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Apr, 2017

Sideline Suggestions (10 Things kids say they don’t want their parent’s to do)

Sideline Suggestions  (10 Things kids say they don’t want their parent’s to do)

By Dr. Darrell Burnett

Don’t yell out instructions.  During the game I‘m trying to concentrate on what the coach says and what I’ve been practicing.  It’s easier for me to do my best if you save instructions and reminders for practice or just before the game.

Don’t put down the officials.  This embarrasses me and I sometimes wonder whether the official is going to be tougher on me because my parents yell.

Don’t yell at me in public.  It will just make things worse because I’ll be upset, embarrassed, or worried that you are going to yell at me the next time I do something “wrong.”

Don’t yell at the coach.  When you yell about who gets to play what position it just stirs things up and takes away from the fun.

Don’t put down my teammates.  Don’t make put-down remarks about any of my teammates who make mistakes.  It takes away from our team spirit.

Don’t put down the other team.  When you do this you’re not giving us a very good example of sportsmanship so we get mixed messages about being “good” sports.

Don’t lose your cool.  I love to see you excited about the game, but there’s no reason to get so upset that you lose your temper.  It’s our games and all the attention is supposed to be on us.

Don’t lecture me about mistakes after the game.  Those rides home in the car after the game are not a good time for lectures about how I messed up.  I already feel bad.  We can talk later, but please stay calm, and don’t forget to mention things I did well during the game.

Don’t forget how to laugh and have fun.  Sometimes it’s hard for me to relax and have fun during the game when I look over and see you so tense and worried.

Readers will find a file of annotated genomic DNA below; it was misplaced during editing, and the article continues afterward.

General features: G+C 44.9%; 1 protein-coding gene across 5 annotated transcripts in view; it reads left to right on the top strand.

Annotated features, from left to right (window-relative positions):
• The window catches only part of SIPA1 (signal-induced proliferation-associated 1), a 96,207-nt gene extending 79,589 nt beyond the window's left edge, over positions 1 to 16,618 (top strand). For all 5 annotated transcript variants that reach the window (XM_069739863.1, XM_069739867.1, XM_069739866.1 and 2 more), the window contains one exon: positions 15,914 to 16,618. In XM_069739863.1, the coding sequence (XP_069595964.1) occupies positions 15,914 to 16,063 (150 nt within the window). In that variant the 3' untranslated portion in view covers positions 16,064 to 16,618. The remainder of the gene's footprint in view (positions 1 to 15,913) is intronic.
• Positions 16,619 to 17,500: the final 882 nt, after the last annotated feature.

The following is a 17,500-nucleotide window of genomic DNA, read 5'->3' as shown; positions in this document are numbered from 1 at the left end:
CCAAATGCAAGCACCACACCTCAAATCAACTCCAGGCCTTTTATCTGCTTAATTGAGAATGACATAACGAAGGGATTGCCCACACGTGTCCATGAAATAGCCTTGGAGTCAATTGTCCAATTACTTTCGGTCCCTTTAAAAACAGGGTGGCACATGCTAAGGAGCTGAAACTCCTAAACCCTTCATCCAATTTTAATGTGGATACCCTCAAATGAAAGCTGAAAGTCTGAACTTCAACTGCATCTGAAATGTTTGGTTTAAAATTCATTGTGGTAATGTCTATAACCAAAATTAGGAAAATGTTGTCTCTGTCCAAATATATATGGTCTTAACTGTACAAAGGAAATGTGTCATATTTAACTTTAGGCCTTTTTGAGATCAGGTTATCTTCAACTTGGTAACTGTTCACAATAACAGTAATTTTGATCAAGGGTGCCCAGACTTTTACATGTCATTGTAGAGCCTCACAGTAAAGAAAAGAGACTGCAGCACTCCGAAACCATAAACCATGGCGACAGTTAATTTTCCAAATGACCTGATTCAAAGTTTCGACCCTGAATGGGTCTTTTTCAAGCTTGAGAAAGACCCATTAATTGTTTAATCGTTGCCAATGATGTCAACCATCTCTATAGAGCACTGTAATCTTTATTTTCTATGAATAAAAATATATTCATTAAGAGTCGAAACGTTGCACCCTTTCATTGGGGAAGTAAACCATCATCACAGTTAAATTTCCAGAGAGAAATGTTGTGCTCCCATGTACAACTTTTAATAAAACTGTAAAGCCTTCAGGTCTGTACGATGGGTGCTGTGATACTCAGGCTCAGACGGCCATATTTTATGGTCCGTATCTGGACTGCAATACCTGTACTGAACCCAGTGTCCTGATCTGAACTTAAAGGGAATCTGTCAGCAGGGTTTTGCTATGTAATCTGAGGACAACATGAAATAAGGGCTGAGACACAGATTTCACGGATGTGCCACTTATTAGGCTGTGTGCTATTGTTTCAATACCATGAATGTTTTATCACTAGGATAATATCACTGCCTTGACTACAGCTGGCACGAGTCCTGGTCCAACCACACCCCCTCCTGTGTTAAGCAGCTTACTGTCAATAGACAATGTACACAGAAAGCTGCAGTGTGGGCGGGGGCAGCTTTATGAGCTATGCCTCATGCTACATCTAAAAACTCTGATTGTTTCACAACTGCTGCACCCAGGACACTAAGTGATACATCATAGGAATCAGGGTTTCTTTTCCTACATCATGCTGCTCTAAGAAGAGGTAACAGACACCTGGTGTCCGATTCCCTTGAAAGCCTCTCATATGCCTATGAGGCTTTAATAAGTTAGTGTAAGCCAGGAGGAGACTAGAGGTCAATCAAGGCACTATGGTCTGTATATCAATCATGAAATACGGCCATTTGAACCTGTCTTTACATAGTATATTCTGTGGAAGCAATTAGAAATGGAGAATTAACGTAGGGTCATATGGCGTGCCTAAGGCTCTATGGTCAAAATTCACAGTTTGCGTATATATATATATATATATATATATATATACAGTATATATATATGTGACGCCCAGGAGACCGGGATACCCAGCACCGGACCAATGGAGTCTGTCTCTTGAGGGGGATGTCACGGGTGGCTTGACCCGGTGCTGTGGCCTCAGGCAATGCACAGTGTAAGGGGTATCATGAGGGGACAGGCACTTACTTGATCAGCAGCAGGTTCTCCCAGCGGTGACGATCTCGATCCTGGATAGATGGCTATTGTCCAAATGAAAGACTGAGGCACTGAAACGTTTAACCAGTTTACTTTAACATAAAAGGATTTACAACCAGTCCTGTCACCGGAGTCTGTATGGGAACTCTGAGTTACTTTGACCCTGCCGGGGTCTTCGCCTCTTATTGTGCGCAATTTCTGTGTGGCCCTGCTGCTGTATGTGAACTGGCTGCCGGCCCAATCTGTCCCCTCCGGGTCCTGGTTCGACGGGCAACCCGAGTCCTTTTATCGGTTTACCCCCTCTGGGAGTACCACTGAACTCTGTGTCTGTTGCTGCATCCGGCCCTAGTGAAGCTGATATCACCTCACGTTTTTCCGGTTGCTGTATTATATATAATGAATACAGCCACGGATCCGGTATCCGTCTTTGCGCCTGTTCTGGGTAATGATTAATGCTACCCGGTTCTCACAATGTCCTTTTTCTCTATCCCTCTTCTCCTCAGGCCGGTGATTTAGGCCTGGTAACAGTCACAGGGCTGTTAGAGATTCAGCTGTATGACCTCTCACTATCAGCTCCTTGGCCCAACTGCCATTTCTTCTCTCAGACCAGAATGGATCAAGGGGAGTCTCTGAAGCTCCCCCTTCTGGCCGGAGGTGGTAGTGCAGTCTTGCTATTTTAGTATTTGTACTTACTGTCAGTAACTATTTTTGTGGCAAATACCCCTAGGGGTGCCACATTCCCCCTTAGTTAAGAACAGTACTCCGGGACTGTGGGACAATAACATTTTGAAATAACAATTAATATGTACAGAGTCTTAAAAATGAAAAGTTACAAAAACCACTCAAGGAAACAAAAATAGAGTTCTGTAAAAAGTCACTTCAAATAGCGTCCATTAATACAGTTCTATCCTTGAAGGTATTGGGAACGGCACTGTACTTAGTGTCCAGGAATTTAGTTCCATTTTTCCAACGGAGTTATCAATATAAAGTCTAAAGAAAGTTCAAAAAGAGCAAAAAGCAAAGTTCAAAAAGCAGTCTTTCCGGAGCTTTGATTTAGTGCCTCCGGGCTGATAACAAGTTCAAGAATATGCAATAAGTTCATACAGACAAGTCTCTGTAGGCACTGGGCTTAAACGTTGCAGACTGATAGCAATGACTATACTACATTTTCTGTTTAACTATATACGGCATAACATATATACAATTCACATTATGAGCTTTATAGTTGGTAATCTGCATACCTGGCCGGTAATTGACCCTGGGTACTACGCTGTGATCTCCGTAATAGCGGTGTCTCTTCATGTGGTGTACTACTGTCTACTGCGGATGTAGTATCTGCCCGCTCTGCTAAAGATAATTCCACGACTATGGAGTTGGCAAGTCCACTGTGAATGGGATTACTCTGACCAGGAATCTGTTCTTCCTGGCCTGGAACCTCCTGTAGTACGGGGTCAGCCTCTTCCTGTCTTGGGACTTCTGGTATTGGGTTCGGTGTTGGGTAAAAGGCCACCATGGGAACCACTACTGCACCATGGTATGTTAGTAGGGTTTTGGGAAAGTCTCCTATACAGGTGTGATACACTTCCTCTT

Don’t forget that it’s just a game.  Odds are I am not going to make a career out of playing sports.  I know I may get upset If we lose, but I also know that I’m usually feeling better after we go get a pizza.  I need to be reminded sometimes that it’s just a game.

 

Some other suggestion to consider: (published by AYSO’s Kids Zone)

Leave Pets at Home.  Even if your pet is well-behaved, not everyone is in love with animals.  People may be allergic or have anxiety around animals.

Cheer, Don’t Coach.  So many things are going on in a player’s mind during the game - communication between teammates, communication amongst the other team, the noise of the crowd, the instructions from the coach – and that doesn’t include the concentration it takes to handle the ball.  Instead shout occasional words or encouragement, in both the moment of achievement and the moment of education.

Stay in the Designated Area.  Stay away from the sideline, never go near the goals and absolutely stay off the field.  You may get in the way of the referees, coaches or block the view of other spectators. 

If you have nothing to nice to say, don’t say anything at all.  Avoid Cursing.  Don’t bad mouth the referee or get into shouting matches with the parents on the other team.  Remember, even if the players aren’t on your child’s team, they’re still kids.  Avoid making any negative comments about players on the other team or the referee.  If you feel the referee is doing a bad job, keep it to yourself, go take the referee test and help the local organization by refereeing.  All organizations can use more referees.

Stay positive.  If your player makes a mistake he will feel bad enough without negative comments from the sideline.  Instead, encourage him.  Let him know that it is an opportunity to learn and for self-improvement.

Relax.  Enjoy the game.

 

 

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